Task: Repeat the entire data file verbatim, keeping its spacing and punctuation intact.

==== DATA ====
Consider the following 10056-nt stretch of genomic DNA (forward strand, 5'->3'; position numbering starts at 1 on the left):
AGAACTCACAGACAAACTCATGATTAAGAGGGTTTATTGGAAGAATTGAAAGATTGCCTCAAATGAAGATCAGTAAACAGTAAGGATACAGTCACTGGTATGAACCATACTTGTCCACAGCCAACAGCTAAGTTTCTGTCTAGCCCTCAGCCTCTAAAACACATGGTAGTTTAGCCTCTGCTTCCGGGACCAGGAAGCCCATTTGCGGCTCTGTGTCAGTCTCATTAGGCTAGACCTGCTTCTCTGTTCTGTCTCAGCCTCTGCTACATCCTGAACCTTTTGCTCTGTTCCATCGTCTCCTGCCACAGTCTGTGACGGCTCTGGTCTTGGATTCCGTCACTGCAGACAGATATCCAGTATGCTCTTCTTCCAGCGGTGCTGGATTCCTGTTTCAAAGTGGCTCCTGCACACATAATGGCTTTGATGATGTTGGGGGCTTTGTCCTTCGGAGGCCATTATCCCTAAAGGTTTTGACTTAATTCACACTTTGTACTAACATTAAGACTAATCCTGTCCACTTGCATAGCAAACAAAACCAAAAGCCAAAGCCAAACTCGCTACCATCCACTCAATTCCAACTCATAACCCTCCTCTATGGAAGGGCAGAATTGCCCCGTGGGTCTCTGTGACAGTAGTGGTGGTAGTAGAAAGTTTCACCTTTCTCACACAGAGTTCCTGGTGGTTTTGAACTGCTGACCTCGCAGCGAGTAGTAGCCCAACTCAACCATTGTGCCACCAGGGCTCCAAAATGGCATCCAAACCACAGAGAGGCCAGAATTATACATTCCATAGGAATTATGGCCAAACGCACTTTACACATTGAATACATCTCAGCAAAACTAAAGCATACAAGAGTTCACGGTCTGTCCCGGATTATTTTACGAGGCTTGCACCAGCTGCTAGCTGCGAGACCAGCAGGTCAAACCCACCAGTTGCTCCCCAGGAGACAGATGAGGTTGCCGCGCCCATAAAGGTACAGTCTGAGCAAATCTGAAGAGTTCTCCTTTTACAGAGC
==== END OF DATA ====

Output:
Consider the following 10056-nt stretch of genomic DNA (forward strand, 5'->3'; position numbering starts at 1 on the left):
AGAACTCACAGACAAACTCATGATTAAGAGGGTTTATTGGAAGAATTGAAAGATTGCCTCAAATGAAGATCAGTAAACAGTAAGGATACAGTCACTGGTATGAACCATACTTGTCCACAGCCAACAGCTAAGTTTCTGTCTAGCCCTCAGCCTCTAAAACACATGGTAGTTTAGCCTCTGCTTCCGGGACCAGGAAGCCCATTTGCGGCTCTGTGTCAGTCTCATTAGGCTAGACCTGCTTCTCTGTTCTGTCTCAGCCTCTGCTACATCCTGAACCTTTTGCTCTGTTCCATCGTCTCCTGCCACAGTCTGTGACGGCTCTGGTCTTGGATTCCGTCACTGCAGACAGATATCCAGTATGCTCTTCTTCCAGCGGTGCTGGATTCCTGTTTCAAAGTGGCTCCTGCACACATAATGGCTTTGATGATGTTGGGGGCTTTGTCCTTCGGAGGCCATTATCCCTAAAGGTTTTGACTTAATTCACACTTTGTACTAACATTAAGACTAATCCTGTCCACTTGCATAGCAAACAAAACCAAAAGCCAAAGCCAAACTCGCTACCATCCACTCAATTCCAACTCATAACCCTCCTCTATGGAAGGGCAGAATTGCCCCGTGGGTCTCTGTGACAGTAGTGGTGGTAGTAGAAAGTTTCACCTTTCTCACACAGAGTTCCTGGTGGTTTTGAACTGCTGACCTCGCAGCGAGTAGTAGCCCAACTCAACCATTGTGCCACCAGGGCTCCAAAATGGCATCCAAACCACAGAGAGGCCAGAATTATACATTCCATAGGAATTATGGCCAAACGCACTTTACACATTGAATACATCTCAGCAAAACTAAAGCATACAAGAGTTCACGGTCTGTCCCGGATTATTTTACGAGGCTTGCACCAGCTGCTAGCTGCGAGACCAGCAGGTCAAACCCACCAGTTGCTCCCCAGGAGACAGATGAGGTTGCCGCGCCCATAAAGGTACAGTCTGAGCAAATCTGAAGAGTTCTCCTTTTACAGAGC